One of the bigger stories this past week was the unsurprising news that women are putting off baby-making, perhaps due to the recession. As CBS news reports, the US birth rate has hit an all-time low, in fact the lowest in a century.
While it is acknowledged that other factors like a drop in immigration and a postponing of pregnancy rather than a decision not to have children at all have impacted the current statistics, it is also true that this drop mirrors a similar downturn that happened during the great depression.
I know it's a cliche to say that if everyone waited until they could afford a child to have one, there would be no children. But children are expensive in so many ways--not just the actual expense of rearing them, but the consequential expenses of taking time off, maybe even years out of the job market, and the myriad of baby-related items and opportunities that are hard for new parents to resist.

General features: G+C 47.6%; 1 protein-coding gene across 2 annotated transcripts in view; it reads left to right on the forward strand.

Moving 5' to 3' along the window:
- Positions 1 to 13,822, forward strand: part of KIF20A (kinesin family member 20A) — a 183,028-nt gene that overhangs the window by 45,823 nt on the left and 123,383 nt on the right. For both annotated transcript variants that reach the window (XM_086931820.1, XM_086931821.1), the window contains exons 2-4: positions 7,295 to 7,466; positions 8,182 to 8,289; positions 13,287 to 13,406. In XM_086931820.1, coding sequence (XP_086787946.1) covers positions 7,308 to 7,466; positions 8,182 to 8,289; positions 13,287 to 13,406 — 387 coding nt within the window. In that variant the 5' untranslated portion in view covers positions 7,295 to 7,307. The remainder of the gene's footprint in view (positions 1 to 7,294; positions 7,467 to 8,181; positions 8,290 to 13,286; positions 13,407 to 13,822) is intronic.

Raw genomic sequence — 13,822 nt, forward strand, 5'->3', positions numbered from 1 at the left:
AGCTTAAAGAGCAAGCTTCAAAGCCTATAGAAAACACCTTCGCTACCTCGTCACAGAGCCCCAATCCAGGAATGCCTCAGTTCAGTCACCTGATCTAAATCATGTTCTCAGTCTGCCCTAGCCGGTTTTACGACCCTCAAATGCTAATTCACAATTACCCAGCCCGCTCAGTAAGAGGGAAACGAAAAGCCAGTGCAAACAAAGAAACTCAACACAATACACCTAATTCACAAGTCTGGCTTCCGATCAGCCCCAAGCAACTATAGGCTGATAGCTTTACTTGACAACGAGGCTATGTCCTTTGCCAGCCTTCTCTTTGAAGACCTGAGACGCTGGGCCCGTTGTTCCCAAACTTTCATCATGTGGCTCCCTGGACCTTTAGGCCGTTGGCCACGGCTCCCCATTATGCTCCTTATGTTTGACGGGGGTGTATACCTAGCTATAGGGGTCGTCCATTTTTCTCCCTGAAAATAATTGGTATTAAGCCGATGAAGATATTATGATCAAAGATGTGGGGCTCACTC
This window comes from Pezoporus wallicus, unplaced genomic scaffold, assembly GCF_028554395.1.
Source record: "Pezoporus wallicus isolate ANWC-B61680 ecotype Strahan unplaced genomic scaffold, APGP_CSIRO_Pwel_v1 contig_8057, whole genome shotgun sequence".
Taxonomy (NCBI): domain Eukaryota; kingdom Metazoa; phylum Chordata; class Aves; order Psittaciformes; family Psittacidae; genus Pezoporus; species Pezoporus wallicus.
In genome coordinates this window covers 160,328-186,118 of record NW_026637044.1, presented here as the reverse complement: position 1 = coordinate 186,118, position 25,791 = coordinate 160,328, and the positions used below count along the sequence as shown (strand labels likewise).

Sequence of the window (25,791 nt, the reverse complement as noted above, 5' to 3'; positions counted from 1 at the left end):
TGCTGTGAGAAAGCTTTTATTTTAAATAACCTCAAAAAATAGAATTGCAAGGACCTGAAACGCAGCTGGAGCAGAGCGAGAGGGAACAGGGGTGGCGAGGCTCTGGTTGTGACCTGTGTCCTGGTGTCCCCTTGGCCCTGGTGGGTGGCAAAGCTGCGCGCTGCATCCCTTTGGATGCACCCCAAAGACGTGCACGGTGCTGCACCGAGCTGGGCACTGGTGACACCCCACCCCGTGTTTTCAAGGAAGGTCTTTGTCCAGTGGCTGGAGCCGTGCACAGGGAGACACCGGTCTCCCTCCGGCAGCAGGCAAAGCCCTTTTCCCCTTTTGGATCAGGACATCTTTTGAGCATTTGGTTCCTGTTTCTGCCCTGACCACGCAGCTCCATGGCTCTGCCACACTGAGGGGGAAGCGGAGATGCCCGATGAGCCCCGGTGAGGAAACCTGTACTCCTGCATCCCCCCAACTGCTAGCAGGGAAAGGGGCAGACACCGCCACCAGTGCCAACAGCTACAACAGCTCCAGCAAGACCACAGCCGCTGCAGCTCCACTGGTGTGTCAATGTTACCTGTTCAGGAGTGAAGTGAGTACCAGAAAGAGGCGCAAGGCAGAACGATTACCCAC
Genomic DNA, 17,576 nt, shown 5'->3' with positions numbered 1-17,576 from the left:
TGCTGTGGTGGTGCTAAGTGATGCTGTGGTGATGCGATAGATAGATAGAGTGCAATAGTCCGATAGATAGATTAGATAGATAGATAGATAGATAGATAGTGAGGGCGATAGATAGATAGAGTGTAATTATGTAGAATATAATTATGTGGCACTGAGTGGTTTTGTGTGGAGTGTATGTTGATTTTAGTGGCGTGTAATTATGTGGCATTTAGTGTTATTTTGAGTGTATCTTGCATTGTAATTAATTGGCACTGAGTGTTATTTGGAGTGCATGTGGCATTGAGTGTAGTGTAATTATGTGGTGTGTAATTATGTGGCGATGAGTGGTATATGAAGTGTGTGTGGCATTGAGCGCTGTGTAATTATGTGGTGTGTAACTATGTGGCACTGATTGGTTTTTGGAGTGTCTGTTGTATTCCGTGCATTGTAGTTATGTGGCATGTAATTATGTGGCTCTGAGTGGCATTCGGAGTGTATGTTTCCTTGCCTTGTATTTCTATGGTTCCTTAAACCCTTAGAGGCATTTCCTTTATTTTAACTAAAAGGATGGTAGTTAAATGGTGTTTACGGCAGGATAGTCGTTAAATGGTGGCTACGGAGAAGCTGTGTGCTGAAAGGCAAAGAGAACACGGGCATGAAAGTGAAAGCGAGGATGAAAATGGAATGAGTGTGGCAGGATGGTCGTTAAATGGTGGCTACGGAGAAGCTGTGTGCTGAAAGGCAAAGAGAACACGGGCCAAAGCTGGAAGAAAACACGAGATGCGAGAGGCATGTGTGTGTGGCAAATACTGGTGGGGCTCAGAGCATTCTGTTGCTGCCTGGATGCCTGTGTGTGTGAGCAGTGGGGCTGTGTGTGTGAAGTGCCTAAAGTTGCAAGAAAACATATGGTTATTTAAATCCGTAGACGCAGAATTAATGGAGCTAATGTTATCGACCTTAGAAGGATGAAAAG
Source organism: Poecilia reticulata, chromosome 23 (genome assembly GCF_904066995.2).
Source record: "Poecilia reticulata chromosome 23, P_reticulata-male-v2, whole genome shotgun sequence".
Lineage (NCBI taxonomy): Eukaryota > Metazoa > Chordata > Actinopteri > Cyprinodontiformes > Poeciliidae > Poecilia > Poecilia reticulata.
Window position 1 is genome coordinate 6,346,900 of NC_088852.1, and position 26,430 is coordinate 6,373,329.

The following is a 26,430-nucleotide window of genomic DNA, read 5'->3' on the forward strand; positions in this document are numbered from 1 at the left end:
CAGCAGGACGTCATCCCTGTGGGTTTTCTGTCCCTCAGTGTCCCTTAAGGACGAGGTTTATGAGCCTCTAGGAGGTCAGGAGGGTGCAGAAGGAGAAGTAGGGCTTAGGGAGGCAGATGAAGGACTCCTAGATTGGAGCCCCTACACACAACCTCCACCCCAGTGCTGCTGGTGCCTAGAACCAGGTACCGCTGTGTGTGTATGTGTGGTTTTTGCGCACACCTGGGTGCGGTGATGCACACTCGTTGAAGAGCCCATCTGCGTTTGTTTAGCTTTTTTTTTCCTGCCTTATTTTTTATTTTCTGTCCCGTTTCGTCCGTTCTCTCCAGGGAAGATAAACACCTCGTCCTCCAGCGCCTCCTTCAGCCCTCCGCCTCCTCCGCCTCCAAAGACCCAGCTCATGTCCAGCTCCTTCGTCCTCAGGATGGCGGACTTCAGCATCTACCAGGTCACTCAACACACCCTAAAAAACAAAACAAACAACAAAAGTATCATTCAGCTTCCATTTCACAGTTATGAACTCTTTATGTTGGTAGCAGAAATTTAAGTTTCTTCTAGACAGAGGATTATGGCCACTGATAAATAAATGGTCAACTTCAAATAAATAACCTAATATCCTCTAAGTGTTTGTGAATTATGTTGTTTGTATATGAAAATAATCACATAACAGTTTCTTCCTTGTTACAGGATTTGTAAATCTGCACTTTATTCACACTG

My granddaughter apparently didn't get the memo, since she made me a great-grandmother two weeks ago. But oddly enough, the recession did factor into her decision--she's in the midst of college, and felt that taking a quarter off to have a baby wasn't a problem since the job market is so bad that any delay in entering into it seems like a good idea.
I have to say that, as a child of the sixties, who was influenced by Paul Erlich's "The Population Bomb," it doesn't bother me to see the birth rate decline. Maybe it should, since, as a senior citizen, I need those upcoming generations to support me in my dotage.
But I suspect the planet will do just fine with fewer folks on it.